Each of us individually, and our organization as a whole, must continually self-assess and realign or recalibrate as needed.

Second, with a strong, common foundation, we can upshift our climate and our teaching and learning. This does not mean that great things are not already happening -- they are! But to become truly exceptional, as students, as staff, as an organization, and as innovators, grounded in diversity and equity, this lens asks us to focus on a transformational upshift. As we continue to lead from where we are, we will embrace our collective responsibility for the climate in our schools and in our district. As we continue to integrate the Instructional Framework and grow professionally, we will work to transform pedagogy and curriculum. We look to affirm and understand multiple identities and perspectives.

This is the opposite of being color-blind or neutral to any other categorization. We decide to consciously focus on race, ethnicity, religion, gender, and sexual identity so that we can recognize any broad or systemic disparities in our policies or practices and bring them into alignment with all of our guiding principles (Milner, 2012). In addition, we can continue to cultivate a supportive culture with:

  • flexible school norms and values that allow students to express themselves in the manner of their choosing and still be recognized as academically successful;
  • an inclusive school community that helps students and staff feel welcomed and supported;
  • teachers and school leaders who initiate conversations about race and racism, religious freedom, sexual identity, and gender issues in an appropriate and safe way, and take proactive measures to address incidents when they occur; and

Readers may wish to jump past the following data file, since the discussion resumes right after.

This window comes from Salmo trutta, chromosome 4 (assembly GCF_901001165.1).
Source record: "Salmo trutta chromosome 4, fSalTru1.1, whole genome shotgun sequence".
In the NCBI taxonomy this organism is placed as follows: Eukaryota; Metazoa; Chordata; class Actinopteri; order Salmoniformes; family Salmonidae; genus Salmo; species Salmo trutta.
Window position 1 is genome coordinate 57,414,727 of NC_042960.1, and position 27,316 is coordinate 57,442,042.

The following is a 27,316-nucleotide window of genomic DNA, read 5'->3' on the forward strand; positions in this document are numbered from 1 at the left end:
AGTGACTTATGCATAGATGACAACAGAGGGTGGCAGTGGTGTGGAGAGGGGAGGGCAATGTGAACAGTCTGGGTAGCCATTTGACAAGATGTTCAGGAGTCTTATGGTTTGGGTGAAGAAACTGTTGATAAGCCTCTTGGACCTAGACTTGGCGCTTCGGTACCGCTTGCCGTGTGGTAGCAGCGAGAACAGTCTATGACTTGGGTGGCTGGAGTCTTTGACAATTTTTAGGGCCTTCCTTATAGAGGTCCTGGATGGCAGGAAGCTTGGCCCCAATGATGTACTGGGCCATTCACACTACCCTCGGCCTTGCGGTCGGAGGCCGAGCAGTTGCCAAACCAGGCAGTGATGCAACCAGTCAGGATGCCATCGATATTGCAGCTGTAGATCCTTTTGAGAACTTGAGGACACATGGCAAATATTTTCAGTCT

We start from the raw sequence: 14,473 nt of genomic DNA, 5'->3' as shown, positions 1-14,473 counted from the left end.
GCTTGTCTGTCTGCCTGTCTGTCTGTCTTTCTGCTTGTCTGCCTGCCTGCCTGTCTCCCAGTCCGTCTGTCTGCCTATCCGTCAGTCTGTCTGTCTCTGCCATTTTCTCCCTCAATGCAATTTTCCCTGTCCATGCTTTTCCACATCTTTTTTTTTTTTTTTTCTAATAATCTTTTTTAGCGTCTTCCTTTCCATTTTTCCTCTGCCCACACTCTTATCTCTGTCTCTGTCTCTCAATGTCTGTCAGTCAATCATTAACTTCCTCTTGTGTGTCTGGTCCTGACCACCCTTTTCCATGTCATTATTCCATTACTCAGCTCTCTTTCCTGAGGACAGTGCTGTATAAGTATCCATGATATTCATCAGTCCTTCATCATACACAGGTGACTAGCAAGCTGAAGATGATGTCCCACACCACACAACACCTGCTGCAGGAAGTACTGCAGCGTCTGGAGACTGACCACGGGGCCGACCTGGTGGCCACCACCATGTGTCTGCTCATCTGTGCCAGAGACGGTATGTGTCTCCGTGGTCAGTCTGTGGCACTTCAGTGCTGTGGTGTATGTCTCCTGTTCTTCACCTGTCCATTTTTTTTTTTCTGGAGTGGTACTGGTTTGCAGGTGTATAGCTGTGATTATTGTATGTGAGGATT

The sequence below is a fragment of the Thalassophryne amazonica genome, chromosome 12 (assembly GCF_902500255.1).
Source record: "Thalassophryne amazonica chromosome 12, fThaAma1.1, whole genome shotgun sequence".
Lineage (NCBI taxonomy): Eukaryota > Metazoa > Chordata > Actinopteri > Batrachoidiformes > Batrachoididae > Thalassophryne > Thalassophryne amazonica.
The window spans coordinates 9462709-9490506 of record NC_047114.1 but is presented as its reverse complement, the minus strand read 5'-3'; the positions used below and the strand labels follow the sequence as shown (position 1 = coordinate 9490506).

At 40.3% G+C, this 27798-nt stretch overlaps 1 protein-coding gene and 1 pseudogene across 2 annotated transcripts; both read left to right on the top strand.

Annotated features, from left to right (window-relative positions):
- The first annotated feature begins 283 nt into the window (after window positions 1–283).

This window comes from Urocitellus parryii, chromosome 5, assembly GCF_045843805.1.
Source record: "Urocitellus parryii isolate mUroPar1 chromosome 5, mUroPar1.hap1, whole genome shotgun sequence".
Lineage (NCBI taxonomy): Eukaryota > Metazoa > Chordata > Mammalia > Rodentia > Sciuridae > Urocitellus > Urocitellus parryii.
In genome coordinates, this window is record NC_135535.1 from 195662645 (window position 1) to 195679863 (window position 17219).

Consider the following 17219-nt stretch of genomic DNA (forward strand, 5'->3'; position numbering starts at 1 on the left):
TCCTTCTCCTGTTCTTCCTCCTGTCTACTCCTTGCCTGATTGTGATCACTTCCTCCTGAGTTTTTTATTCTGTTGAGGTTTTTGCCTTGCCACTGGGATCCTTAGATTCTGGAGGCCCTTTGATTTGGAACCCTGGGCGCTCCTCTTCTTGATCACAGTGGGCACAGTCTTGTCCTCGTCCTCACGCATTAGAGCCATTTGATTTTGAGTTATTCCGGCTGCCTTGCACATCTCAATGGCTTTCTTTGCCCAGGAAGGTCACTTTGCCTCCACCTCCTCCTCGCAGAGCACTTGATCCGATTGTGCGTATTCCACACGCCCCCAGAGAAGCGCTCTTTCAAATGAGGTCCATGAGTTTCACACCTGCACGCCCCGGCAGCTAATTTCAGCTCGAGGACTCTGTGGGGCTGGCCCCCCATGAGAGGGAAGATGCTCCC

• teachers and other staff committed to all students by encouraging and supporting them on an individual level
(Venzant Chambers & Hudgins, 2014). Again, this is not a judgment on past or present efforts, but just a different lens.

I have no idea if CQ will ever take hold in K-12 education as it has in the post-secondary world and the workplace. I merely offer it as an alternative way to consider our innovation efforts.

Join the conversation...
How might the concept of CQ resonate with you?










5 comments:

  1. Great thinking! Thank you for adding to the conversation. I am excited to see how the concept of CQ can support all learners in FHPS!

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  2. As we elevate our consciousness, we elevate our potential to do great things. Thank you for adding CQ to our dialogue around supporting all learners in FHPS.

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  3. As we elevate our consciousness, we elevate our potential to do great things. Thank you for adding CQ to our dialogue around supporting all learners in FHPS.

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  4. This comment has been removed by the author.

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  5. Thank you for this! It's a good reminder to incorporate the concept of CQ regularly. We do (almost) daily class meetings. We begin by giving compliments and appreciations. I think that I can be more aware of teaching cultural intelligence during these meetings, and my guess is that I will see the results of that come out in the compliments and appreciations.